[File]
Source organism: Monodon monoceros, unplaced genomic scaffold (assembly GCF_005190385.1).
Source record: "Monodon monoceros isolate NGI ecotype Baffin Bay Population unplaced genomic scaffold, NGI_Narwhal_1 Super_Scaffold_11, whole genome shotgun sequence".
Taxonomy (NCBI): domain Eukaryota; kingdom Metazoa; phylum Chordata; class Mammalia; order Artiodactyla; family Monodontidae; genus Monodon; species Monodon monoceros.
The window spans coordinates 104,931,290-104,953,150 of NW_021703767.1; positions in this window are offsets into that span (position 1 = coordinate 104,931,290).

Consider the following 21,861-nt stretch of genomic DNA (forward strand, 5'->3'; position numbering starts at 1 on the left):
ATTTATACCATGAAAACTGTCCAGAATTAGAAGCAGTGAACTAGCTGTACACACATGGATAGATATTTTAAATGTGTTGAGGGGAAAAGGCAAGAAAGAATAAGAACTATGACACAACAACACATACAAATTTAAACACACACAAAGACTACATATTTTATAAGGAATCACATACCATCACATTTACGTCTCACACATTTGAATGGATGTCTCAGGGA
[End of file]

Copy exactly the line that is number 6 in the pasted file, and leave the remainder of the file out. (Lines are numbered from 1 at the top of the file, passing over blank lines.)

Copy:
ATTTATACCATGAAAACTGTCCAGAATTAGAAGCAGTGAACTAGCTGTACACACATGGATAGATATTTTAAATGTGTTGAGGGGAAAAGGCAAGAAAGAATAAGAACTATGACACAACAACACATACAAATTTAAACACACACAAAGACTACATATTTTATAAGGAATCACATACCATCACATTTACGTCTCACACATTTGAATGGATGTCTCAGGGA